You wouldn't know it from looking at this blog (sorry) but there has been so much cultural stuff to enjoy this year, and - precisely because I've been a bit on the rubbish side - it's probably worth rounding it up...
Kudos to producer James Lowey for putting together School Night, a lovely club night that kicked off in January with a barnstorming performance from Humphrey Ker, whose 40 minute rattle through British kings, queens and (a lot of) wars genuinely reignited my interest in history.
In Edinburgh, Tony Law and Pappy's were rightly lauded for their hilarious, thoughtful and clever shows while David O'Doherty delivered an angst-ridden hour that is probably his best ever.
If you were after sweet, witty and hugely satisfying movies this year there were three that ticked each of those lovely boxes: The Muppets (loads of laugh out loud moments even after mulitple viewings), Avengers Assemble (funny, great fights, massively entertaining), and Moonrise Kingdom (Wes Anderson with heart. Seriously).
I became a Ben Folds Five fan in 2001, which is something of a shame, seeing as they'd split up the year before. It was a long-awaited delight, then, to see them back together and having loads of fun at my favourite music venue Brixton Academy a few weeks back, along with 5000 other devotees. Thanks to a great, generous set list that included the likes of Alice Childress and Song for the Dumped alongside tracks from the new album, and an excited audience in fine voice, it was, probably, my favourite ever gig.
Elsewhere, Jack White proved himself to be the ultimate, timeless rocker at Alexandra Palace, Rufus Wainwright had an uptempo hoot at Hammersmith Apollo and Neil Hannon celebrated his 42nd birthday at the Royal Festival Hall. The whole of Promenade complete with a string quartet? Alison Moyet singing Don't Go and The Certainty of Chance? Party hats for the audience? Yes please.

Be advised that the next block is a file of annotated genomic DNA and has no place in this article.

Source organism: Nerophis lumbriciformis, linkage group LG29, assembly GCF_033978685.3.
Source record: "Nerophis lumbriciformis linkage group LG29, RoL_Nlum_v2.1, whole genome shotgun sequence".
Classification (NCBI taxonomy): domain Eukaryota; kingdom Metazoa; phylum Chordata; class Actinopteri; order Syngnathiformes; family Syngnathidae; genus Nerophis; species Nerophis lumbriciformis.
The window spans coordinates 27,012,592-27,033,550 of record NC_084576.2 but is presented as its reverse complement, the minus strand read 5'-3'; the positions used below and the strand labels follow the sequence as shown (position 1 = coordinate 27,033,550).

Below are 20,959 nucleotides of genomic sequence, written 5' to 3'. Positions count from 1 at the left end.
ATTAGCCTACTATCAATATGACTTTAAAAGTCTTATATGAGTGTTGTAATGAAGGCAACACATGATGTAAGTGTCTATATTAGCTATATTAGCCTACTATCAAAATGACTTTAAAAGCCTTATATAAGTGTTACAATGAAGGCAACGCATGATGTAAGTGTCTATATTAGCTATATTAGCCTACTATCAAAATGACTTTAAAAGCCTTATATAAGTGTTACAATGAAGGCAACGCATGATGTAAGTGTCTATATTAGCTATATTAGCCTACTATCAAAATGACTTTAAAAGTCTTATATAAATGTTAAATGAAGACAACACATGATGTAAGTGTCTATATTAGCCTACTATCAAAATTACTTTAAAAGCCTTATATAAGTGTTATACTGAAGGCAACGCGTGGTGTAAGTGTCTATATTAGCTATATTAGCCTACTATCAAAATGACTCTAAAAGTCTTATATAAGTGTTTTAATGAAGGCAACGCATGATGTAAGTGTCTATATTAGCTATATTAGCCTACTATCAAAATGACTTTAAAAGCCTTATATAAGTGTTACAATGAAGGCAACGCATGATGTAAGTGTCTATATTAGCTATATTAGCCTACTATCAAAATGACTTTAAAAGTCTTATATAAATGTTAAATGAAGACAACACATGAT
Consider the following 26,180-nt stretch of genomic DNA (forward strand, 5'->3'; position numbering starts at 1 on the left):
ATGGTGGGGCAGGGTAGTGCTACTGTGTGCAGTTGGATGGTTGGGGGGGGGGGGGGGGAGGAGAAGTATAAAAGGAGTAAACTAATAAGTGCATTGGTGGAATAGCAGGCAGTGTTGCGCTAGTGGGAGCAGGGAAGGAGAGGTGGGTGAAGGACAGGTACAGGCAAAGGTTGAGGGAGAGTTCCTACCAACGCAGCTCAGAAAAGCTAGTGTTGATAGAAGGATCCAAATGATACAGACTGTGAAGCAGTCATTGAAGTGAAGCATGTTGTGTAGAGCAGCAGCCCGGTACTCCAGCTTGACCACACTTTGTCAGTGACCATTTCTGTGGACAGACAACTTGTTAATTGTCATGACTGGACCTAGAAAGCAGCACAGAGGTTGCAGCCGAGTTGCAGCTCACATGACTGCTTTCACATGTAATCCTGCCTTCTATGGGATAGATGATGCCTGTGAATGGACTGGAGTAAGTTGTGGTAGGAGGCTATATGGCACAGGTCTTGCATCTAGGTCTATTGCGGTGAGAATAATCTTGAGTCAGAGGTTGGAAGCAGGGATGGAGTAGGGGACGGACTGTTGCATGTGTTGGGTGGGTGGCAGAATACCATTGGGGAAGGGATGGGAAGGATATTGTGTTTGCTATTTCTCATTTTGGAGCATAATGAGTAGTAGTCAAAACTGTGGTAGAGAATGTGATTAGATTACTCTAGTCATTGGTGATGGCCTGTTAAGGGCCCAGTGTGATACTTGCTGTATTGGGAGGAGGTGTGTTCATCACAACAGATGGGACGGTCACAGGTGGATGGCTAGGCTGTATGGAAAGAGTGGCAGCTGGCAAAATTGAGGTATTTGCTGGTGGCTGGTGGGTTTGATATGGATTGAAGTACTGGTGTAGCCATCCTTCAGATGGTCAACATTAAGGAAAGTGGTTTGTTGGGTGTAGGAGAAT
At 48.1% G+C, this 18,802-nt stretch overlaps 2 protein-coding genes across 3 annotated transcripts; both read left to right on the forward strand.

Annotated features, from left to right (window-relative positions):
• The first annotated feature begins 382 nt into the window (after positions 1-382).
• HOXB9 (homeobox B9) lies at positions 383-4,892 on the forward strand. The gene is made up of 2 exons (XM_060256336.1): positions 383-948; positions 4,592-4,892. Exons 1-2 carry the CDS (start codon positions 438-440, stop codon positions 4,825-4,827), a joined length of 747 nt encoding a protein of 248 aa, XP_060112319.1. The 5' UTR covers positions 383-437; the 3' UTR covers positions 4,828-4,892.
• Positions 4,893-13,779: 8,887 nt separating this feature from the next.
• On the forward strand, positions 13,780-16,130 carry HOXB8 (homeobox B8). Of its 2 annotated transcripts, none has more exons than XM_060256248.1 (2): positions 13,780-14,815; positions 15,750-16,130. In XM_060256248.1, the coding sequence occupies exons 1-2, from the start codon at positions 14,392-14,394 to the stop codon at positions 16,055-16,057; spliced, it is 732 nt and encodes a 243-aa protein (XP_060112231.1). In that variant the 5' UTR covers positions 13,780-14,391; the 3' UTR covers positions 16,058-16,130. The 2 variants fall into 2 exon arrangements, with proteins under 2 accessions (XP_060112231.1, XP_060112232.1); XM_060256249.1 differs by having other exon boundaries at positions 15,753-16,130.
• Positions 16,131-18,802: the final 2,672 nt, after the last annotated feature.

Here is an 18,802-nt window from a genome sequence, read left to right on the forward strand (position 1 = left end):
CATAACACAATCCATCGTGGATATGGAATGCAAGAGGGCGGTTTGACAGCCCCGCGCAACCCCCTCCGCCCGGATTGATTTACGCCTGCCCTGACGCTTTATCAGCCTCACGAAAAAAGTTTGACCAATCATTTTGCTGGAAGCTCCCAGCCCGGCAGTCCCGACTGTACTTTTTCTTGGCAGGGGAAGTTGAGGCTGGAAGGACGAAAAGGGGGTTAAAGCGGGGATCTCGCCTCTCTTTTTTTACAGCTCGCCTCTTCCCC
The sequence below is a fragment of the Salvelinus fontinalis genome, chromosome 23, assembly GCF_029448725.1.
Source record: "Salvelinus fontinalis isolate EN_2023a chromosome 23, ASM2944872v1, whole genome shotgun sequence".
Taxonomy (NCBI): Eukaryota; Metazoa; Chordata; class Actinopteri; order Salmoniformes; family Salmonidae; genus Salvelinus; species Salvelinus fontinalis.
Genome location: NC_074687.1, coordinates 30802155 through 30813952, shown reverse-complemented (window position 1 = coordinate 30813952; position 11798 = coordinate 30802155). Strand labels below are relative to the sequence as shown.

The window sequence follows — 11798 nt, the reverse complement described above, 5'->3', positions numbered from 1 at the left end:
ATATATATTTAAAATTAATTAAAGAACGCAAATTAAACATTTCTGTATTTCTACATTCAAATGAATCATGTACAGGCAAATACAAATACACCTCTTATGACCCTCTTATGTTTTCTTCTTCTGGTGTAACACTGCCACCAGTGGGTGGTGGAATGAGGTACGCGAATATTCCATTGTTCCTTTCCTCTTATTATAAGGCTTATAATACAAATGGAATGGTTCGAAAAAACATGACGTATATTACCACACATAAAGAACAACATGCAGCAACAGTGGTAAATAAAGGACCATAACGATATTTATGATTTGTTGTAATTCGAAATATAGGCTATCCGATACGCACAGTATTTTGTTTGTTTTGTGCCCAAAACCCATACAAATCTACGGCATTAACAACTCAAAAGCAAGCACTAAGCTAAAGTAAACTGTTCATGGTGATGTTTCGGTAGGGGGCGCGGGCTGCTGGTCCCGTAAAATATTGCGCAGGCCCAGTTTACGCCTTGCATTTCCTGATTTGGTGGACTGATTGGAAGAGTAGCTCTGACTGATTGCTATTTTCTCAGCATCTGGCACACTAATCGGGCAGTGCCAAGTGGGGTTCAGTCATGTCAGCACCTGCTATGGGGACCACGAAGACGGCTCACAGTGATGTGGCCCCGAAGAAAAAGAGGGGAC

I didn't get to the theatre as often as I'd have liked this year, but 2012 was bookended by two delightful productions: the charming, inventive and visually beautiful Swallows and Amazons in January, and Twelfth Night which - while not faultless - provided an always-cherished opportunity to see the masterful Mark Rylance in action.
With Grandma's House, The Thick of It, Peep Show, Horrible Histories, Fresh Meat and The Thick of It all returning, there's been some staggeringly great comedy writing on offer this year. And as for debuts, it's hard to look beyond Jenna-Louise Colman, who sparkled as souffle girl, and then out-Doctor'd the Doctor in terms of curiosity, fun and sheer love of life as Clara. The Doctor's smitten, and no wonder. A quick tip o' the hat to the producers of the first Eight out of Ten Cats to air after Jimmy Carr's taxgate too, as normal service was suspended to give time and space for a proper, sincere discussion.
Oh, and the Olympics? With that opening ceremony, and all those fab montages, and Murray winning Gold, and Chad's dad? Not bad.